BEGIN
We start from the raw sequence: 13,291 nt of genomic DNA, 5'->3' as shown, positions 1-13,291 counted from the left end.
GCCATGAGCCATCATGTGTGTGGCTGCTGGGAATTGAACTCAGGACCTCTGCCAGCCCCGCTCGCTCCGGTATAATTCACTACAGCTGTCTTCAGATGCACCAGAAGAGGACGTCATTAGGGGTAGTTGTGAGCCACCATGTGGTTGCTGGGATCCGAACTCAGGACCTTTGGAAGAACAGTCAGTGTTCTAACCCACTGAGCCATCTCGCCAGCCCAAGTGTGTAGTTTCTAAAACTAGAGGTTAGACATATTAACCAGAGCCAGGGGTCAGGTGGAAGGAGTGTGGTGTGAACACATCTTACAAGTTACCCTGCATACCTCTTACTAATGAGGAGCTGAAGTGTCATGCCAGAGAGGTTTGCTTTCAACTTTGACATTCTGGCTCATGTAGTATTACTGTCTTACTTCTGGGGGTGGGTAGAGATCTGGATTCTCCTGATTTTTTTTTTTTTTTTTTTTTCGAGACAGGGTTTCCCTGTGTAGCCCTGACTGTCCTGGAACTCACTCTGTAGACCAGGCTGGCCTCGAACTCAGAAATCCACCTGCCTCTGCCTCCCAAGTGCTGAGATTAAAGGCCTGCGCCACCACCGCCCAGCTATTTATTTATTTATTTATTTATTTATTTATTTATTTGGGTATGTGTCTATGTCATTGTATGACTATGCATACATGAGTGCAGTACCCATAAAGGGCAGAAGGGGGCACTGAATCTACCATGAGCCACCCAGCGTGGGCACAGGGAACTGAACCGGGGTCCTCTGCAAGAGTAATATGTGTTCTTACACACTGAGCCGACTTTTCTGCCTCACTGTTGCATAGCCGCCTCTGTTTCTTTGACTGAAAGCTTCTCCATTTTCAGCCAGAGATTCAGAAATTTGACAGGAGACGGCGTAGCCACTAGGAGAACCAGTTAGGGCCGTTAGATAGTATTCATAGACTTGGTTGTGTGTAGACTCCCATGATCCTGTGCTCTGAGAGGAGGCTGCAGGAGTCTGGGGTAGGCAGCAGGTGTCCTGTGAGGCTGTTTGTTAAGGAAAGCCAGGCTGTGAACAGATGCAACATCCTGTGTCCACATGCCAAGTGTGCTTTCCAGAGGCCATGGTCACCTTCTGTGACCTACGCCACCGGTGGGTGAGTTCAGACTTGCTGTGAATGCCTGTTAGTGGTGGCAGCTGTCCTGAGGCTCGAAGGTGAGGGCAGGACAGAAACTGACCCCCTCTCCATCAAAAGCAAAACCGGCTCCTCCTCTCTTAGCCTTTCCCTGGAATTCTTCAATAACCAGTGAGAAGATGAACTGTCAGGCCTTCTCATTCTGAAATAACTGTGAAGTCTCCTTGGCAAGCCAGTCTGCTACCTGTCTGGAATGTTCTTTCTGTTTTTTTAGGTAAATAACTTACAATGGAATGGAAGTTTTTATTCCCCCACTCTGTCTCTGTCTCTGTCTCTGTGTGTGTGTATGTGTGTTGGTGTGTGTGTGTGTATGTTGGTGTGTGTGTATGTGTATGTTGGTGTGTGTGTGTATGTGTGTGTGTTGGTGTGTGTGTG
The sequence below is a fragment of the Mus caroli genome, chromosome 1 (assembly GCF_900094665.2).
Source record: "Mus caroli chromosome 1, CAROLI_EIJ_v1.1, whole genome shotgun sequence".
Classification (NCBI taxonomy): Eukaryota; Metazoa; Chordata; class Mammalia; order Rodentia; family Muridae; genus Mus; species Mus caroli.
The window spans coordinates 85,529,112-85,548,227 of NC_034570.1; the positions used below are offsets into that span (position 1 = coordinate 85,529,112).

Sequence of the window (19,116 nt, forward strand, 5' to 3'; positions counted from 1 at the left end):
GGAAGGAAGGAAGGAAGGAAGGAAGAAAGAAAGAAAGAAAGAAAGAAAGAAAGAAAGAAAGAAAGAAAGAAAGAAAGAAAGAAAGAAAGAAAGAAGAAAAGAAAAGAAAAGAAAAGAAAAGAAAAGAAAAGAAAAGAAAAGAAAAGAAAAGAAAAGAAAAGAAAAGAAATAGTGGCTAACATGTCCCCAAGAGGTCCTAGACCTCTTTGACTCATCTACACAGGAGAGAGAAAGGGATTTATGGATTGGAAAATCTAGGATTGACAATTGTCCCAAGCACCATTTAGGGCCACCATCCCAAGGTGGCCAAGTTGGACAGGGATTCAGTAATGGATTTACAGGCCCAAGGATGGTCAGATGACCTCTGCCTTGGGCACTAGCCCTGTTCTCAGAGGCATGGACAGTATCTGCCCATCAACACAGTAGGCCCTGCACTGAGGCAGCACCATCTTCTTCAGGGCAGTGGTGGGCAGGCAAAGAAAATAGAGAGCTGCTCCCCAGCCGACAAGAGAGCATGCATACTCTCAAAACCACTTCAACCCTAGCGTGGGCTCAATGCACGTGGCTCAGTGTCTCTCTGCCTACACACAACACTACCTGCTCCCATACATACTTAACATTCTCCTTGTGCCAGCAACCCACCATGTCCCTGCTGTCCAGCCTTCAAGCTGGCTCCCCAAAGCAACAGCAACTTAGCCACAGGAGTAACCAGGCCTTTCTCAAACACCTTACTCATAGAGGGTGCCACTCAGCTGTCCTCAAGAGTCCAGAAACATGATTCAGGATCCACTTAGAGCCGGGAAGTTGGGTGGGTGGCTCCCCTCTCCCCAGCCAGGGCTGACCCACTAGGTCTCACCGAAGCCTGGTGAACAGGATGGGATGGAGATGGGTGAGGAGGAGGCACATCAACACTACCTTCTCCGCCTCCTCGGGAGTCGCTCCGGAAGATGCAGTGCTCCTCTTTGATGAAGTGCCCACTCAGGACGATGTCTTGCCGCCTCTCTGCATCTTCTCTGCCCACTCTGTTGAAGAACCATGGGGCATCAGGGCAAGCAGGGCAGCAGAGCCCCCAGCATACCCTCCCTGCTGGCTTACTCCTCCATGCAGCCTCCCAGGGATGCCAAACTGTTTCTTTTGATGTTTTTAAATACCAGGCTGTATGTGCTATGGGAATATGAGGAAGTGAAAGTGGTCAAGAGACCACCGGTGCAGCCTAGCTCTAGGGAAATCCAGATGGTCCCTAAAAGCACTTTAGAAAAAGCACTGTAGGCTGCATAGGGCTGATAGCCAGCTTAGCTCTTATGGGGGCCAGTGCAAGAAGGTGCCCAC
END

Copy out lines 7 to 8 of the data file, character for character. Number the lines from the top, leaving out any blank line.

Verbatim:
Sequence of the window (19,116 nt, forward strand, 5' to 3'; positions counted from 1 at the left end):
GGAAGGAAGGAAGGAAGGAAGGAAGAAAGAAAGAAAGAAAGAAAGAAAGAAAGAAAGAAAGAAAGAAAGAAAGAAAGAAAGAAAGAAAGAAAGAAGAAAAGAAAAGAAAAGAAAAGAAAAGAAAAGAAAAGAAAAGAAAAGAAAAGAAAAGAAAAGAAAAGAAAAGAAATAGTGGCTAACATGTCCCCAAGAGGTCCTAGACCTCTTTGACTCATCTACACAGGAGAGAGAAAGGGATTTATGGATTGGAAAATCTAGGATTGACAATTGTCCCAAGCACCATTTAGGGCCACCATCCCAAGGTGGCCAAGTTGGACAGGGATTCAGTAATGGATTTACAGGCCCAAGGATGGTCAGATGACCTCTGCCTTGGGCACTAGCCCTGTTCTCAGAGGCATGGACAGTATCTGCCCATCAACACAGTAGGCCCTGCACTGAGGCAGCACCATCTTCTTCAGGGCAGTGGTGGGCAGGCAAAGAAAATAGAGAGCTGCTCCCCAGCCGACAAGAGAGCATGCATACTCTCAAAACCACTTCAACCCTAGCGTGGGCTCAATGCACGTGGCTCAGTGTCTCTCTGCCTACACACAACACTACCTGCTCCCATACATACTTAACATTCTCCTTGTGCCAGCAACCCACCATGTCCCTGCTGTCCAGCCTTCAAGCTGGCTCCCCAAAGCAACAGCAACTTAGCCACAGGAGTAACCAGGCCTTTCTCAAACACCTTACTCATAGAGGGTGCCACTCAGCTGTCCTCAAGAGTCCAGAAACATGATTCAGGATCCACTTAGAGCCGGGAAGTTGGGTGGGTGGCTCCCCTCTCCCCAGCCAGGGCTGACCCACTAGGTCTCACCGAAGCCTGGTGAACAGGATGGGATGGAGATGGGTGAGGAGGAGGCACATCAACACTACCTTCTCCGCCTCCTCGGGAGTCGCTCCGGAAGATGCAGTGCTCCTCTTTGATGAAGTGCCCACTCAGGACGATGTCTTGCCGCCTCTCTGCATCTTCTCTGCCCACTCTGTTGAAGAACCATGGGGCATCAGGGCAAGCAGGGCAGCAGAGCCCCCAGCATACCCTCCCTGCTGGCTTACTCCTCCATGCAGCCTCCCAGGGATGCCAAACTGTTTCTTTTGATGTTTTTAAATACCAGGCTGTATGTGCTATGGGAATATGAGGAAGTGAAAGTGGTCAAGAGACCACCGGTGCAGCCTAGCTCTAGGGAAATCCAGATGGTCCCTAAAAGCACTTTAGAAAAAGCACTGTAGGCTGCATAGGGCTGATAGCCAGCTTAGCTCTTATGGGGGCCAGTGCAAGAAGGTGCCCAC